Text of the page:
Premarital agreements are no longer discussed in hushed tones these days -- they're fashionable among the wealthy and the not-so-wealthy alike. The change in attitude toward prenups has largely developed as a result of two factors: the rise of the entrepreneur in American and the number of people who are delaying their marriages until they're more financially stable. Both groups of people have things they want to protect if their marriages sour.
But, if you're relying on a prenup to keep your assets safe in a divorce, there are some things you need to know. Your prenup could be invalid if:
1. You pressured your spouse into signing.
The court will call foul on a prenup that was signed under duress. What kind of duress? The standards may vary a bit from state to state (or even judge to judge), but duress can be any kind of unreasonable or unconscionable pressure. For example, did your family pressure you into springing a prenup on your fiance after she already gave up her apartment, quit her job and moved halfway across the world to marry you? Did you hand your beloved the prenup to sign when he was drunk? Either could be a problem.
2. You lied about your assets when you made the agreement.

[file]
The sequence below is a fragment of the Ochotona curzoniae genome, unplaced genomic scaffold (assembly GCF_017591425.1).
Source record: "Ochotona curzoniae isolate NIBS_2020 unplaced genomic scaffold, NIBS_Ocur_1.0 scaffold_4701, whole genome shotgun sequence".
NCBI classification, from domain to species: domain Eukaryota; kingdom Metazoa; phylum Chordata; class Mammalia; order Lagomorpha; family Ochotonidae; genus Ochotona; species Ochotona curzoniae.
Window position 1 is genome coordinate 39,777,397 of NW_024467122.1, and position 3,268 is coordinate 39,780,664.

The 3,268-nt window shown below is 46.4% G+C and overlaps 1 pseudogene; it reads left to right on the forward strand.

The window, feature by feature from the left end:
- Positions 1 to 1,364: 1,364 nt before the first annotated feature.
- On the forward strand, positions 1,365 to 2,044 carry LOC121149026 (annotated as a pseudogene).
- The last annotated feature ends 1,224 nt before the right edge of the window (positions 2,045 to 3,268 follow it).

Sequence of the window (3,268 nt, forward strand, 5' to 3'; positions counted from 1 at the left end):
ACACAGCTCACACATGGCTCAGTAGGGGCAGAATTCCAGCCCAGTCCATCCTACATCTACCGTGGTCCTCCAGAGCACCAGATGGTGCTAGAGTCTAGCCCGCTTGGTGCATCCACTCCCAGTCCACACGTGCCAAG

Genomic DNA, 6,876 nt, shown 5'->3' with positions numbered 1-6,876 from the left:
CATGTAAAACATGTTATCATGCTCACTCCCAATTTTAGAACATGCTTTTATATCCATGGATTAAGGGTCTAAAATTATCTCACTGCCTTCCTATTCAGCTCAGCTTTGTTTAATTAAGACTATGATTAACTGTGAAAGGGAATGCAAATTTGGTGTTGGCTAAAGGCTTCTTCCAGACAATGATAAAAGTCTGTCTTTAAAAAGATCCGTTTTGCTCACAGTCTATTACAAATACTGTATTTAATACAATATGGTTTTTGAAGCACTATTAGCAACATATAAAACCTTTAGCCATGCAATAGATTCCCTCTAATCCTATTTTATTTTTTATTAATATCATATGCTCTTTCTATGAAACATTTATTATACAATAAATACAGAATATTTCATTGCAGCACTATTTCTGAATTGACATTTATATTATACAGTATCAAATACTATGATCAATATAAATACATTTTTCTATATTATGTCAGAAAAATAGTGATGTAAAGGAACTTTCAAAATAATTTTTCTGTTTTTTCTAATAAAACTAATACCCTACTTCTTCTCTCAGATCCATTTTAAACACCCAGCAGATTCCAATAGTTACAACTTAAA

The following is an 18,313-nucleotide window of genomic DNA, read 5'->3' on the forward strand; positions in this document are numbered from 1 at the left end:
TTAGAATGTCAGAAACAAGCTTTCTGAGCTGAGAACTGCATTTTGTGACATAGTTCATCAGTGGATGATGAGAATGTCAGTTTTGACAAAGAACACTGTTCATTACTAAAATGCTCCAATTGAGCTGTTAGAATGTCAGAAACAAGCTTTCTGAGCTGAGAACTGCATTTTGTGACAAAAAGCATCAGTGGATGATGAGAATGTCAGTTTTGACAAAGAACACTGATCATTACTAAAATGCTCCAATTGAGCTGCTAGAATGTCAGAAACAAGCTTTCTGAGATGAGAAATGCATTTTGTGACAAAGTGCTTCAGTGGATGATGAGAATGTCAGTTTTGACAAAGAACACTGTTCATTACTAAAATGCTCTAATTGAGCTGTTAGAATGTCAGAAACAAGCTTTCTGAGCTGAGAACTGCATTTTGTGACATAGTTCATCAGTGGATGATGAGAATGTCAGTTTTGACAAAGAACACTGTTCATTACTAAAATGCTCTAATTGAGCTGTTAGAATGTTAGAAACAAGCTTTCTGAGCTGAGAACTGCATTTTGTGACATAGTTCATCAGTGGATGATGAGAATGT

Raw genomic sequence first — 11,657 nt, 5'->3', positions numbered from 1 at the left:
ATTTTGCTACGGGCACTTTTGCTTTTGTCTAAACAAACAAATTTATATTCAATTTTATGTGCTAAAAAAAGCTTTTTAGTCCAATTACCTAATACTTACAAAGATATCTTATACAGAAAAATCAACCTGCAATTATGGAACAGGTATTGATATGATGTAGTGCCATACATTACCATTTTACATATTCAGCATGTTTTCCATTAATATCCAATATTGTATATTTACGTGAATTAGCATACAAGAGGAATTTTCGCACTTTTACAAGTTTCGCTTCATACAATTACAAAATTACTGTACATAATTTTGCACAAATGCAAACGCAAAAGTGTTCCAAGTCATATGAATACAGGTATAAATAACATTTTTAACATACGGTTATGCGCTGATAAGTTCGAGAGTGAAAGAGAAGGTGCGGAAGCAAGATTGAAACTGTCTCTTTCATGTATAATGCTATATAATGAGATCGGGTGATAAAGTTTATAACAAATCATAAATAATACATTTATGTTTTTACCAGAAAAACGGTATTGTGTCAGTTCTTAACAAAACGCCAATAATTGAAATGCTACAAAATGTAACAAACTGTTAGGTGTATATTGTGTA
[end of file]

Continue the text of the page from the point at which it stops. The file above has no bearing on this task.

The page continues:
Did you fully disclose your holdings to your future spouse before the prenup was signed? If you held back any important information from your future spouse at the time the prenup was signed, that's a big issue and will likely invalidate it.
3. Your agreement is shocking, unrealistic or lopsided.
Maybe you thought it was perfectly reasonable to put a "health" clause in your agreement that obligates your spouse to maintain a healthy weight and work out three times a week, but most judges won't agree. Any unrealistic or invalid part of an agreement could be enough to invalidate the whole thing.
4. Your spouse didn't have any representation.
Finally, it's always important to make sure that everyone has experienced representation when they're reviewing the terms of a prenup. After all, it's a very important contract.
If you're concerned about the validity of a prenuptial agreement, it might be wise to talk to an attorney. If your spouse is in agreement, you may still have options to rectify the situation.